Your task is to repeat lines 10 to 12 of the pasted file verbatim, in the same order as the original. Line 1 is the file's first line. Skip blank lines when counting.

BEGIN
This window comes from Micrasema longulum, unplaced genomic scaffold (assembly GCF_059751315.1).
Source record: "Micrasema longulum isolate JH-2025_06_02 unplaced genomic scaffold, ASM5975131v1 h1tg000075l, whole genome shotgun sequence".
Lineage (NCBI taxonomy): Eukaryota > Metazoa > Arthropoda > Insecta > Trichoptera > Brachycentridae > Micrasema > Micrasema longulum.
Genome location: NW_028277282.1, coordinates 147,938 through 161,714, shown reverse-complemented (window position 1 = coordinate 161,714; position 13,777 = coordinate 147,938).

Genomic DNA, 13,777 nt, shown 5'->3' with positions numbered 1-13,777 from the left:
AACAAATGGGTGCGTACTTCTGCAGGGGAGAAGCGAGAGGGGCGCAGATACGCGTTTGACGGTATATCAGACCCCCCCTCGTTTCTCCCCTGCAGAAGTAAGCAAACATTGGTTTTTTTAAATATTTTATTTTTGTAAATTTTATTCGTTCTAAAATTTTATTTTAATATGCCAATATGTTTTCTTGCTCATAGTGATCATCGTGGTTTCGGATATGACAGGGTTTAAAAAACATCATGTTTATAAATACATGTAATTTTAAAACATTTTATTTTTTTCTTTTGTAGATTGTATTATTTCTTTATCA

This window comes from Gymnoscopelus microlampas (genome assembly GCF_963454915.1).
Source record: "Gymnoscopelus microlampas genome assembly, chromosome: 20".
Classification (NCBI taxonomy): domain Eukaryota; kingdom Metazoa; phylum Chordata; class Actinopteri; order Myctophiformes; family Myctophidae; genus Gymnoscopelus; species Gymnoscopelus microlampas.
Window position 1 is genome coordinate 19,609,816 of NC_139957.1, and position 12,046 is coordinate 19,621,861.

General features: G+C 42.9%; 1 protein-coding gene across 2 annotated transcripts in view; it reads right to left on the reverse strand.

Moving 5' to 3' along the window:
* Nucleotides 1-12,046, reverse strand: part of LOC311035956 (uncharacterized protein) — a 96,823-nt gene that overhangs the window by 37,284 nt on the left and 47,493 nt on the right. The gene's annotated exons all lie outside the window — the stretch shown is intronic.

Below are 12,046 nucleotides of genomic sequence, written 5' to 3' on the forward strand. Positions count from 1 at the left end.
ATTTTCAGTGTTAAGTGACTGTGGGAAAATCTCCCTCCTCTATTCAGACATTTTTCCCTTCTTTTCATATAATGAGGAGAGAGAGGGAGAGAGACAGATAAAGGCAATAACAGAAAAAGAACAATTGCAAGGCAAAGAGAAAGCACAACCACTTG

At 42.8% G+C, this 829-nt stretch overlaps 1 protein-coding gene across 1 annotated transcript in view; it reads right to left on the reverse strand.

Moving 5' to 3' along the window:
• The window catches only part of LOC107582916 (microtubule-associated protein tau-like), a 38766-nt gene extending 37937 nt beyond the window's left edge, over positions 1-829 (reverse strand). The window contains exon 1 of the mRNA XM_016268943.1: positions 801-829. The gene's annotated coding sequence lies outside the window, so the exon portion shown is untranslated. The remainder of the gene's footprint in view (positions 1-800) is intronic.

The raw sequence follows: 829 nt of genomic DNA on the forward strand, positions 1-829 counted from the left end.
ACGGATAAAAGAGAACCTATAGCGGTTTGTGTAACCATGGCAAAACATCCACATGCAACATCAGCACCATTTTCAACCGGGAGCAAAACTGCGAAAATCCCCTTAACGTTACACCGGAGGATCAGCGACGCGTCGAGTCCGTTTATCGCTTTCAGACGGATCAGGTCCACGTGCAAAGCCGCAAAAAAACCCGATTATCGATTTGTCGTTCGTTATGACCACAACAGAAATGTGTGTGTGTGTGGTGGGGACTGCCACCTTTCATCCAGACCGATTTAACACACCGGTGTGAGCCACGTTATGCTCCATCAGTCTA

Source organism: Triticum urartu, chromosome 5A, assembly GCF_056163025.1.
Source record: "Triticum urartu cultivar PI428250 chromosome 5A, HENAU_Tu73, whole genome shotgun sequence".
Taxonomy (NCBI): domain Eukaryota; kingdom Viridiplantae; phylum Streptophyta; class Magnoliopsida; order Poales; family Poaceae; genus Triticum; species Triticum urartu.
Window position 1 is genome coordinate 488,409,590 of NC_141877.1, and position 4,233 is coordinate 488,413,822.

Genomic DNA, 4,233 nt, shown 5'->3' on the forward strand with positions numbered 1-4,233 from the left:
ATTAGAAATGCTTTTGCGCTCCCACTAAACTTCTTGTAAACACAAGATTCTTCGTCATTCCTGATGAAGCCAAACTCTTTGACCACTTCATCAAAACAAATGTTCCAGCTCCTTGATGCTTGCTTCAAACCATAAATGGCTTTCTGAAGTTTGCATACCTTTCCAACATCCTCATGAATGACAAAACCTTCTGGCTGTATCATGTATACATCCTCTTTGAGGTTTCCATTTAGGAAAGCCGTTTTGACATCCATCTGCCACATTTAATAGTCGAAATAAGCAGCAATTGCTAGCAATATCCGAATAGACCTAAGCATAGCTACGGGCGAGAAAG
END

Window position 1 is genome coordinate 19,609,816 of NC_139957.1, and position 12,046 is coordinate 19,621,861.

General features: G+C 42.9%; 1 protein-coding gene across 2 annotated transcripts in view; it reads right to left on the reverse strand.

Moving 5' to 3' along the window: